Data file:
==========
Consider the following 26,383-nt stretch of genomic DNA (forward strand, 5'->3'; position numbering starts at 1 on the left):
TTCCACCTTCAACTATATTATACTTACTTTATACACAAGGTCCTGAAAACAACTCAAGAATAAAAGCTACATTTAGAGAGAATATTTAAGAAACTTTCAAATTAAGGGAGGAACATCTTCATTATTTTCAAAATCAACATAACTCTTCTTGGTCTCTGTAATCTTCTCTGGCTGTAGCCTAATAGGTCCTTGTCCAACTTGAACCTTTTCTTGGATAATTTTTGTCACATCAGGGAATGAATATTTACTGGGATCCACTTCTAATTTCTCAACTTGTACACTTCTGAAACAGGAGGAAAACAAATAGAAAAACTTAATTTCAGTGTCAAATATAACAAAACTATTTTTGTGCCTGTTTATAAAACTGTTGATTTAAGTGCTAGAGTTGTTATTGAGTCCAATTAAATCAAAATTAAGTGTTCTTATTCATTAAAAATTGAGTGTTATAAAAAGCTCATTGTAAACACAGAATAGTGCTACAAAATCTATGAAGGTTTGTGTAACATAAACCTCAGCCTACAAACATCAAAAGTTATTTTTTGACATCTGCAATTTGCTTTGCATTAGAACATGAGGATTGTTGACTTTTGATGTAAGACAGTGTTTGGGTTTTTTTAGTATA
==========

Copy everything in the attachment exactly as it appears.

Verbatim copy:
Consider the following 26,383-nt stretch of genomic DNA (forward strand, 5'->3'; position numbering starts at 1 on the left):
TTCCACCTTCAACTATATTATACTTACTTTATACACAAGGTCCTGAAAACAACTCAAGAATAAAAGCTACATTTAGAGAGAATATTTAAGAAACTTTCAAATTAAGGGAGGAACATCTTCATTATTTTCAAAATCAACATAACTCTTCTTGGTCTCTGTAATCTTCTCTGGCTGTAGCCTAATAGGTCCTTGTCCAACTTGAACCTTTTCTTGGATAATTTTTGTCACATCAGGGAATGAATATTTACTGGGATCCACTTCTAATTTCTCAACTTGTACACTTCTGAAACAGGAGGAAAACAAATAGAAAAACTTAATTTCAGTGTCAAATATAACAAAACTATTTTTGTGCCTGTTTATAAAACTGTTGATTTAAGTGCTAGAGTTGTTATTGAGTCCAATTAAATCAAAATTAAGTGTTCTTATTCATTAAAAATTGAGTGTTATAAAAAGCTCATTGTAAACACAGAATAGTGCTACAAAATCTATGAAGGTTTGTGTAACATAAACCTCAGCCTACAAACATCAAAAGTTATTTTTTGACATCTGCAATTTGCTTTGCATTAGAACATGAGGATTGTTGACTTTTGATGTAAGACAGTGTTTGGGTTTTTTTAGTATA